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Assistant Professor Brian Gravel Lecture
Tufts University STEM Education Lecture Series
December 7, 2015 | 3:00-4:00pm
102 Halligan Hall

Computational Modeling as a Way of "Talking" Science

Computational modeling environments can serve as important components of the multi-representational toolkit of science. But like any representation, the meanings of computational models are far from transparent: they are embedded within social, symbolic, and material contexts. In this talk, I will present case studies of two different learning communities that each worked to adopt a participant-generated computational artifact as a shared representational tool that they used to communicate and reason about physical systems. In one, collaborating physicists and mathematicians used a Mathematica notebook to explore the behavior of liquid crystals. In the other, a fifth grade science class used a student-generated computer simulation to reason about the processes of evaporation and condensation. We show how both groups:
(1) developed a shared understanding of the computational artifact as a representational tool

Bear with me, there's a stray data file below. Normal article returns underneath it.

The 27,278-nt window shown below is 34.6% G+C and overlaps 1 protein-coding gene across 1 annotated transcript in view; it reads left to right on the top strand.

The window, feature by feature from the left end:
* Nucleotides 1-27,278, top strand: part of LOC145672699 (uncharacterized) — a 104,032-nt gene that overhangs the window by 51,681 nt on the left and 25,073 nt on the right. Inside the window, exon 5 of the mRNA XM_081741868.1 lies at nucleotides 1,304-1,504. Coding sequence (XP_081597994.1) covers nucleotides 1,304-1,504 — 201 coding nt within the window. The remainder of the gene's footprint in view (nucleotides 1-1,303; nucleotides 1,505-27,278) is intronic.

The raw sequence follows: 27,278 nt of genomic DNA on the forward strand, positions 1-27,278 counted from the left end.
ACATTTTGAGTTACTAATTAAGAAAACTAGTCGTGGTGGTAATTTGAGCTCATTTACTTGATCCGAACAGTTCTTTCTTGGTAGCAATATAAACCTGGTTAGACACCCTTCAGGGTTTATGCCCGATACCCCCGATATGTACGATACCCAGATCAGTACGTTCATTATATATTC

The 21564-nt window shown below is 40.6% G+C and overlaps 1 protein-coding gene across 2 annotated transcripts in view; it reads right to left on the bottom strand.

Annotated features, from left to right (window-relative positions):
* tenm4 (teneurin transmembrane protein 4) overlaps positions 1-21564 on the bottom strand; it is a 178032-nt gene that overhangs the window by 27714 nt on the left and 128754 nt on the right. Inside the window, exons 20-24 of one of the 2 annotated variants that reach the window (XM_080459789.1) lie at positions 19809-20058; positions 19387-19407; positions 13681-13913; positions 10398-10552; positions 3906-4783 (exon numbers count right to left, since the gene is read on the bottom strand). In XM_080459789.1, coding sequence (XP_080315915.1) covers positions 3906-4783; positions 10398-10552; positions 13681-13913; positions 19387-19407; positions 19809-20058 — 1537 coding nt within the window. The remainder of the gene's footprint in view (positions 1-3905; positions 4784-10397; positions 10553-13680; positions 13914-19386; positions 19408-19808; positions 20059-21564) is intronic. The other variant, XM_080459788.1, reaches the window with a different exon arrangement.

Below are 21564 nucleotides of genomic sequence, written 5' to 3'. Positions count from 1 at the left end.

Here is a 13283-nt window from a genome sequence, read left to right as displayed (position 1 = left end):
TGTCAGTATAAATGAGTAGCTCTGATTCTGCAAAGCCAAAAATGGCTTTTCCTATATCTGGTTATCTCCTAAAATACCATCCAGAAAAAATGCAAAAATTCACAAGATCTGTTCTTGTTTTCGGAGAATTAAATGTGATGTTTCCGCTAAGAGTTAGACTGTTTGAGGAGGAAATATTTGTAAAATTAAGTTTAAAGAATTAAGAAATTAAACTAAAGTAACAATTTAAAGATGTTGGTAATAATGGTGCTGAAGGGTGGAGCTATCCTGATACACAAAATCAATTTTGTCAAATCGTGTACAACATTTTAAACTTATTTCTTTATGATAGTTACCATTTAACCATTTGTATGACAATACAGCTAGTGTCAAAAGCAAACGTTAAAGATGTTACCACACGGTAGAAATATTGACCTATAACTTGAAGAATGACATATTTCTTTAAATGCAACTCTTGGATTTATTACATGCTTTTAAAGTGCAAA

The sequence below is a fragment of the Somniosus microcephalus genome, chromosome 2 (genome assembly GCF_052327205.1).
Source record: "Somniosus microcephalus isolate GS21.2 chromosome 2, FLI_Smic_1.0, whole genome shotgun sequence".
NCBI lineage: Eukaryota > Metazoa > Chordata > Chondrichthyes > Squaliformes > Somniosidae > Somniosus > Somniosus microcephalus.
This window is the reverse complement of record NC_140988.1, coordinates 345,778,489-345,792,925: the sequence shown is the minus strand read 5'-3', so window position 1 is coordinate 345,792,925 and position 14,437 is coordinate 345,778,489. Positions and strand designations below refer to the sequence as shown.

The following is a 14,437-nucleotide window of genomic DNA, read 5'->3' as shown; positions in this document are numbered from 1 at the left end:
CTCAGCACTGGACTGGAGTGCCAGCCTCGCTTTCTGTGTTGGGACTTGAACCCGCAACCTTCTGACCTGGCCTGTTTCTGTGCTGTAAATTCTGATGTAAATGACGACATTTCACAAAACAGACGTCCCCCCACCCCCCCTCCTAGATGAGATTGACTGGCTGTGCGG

(2) leveraged the artifact to focus their attention on their respective goals
(3) discussed the strengths and limitations of the architecture of the computational environment relative to those goals

I will highlight similarities and differences in how professionals and students took up these computational artifacts as shared representations, and discuss instructional implications given the increasingly computational and multi-representational focus of K-12 science education.

Brian Gravel is an Assistant Professor and Director of Elementary Education in the Department of Education. Beginning in 2011, Brian and colleagues developed the Elementary STEM M.A.T. program, which prepares elementary school teachers for engaging their students in the practices of science, engineering, and mathematics. The program focuses on (1) work in urban settings by leveraging a strong tradition of urban school partnerships within the Department, and (2) it leverages the ongoing research on STEM at the K-12 level by faculty and graduate students in the Department.

Brian's research focuses on students' representational practices in science and engineering studied using design-based research on learning technologies and socio-technical learning environments. This work builds on the development of SAM Animation, which is stop-motion animation software developed at the Center for Engineering Education and Outreach. He is currently researching ways of fostering disciplinary engagement and modeling practices through the development of new technologies like SiMSAM. And, he is researching makerspaces as representationally rich learning contexts where we can learn how representations are constructed, used, and revised in service of making objects of personal and community value. These projects include NSF-funded projects STEMLiMS: Investigating STEM Literacies in MakerSpaces, and Engineering Inquiry for All in Nedlam's Workshop.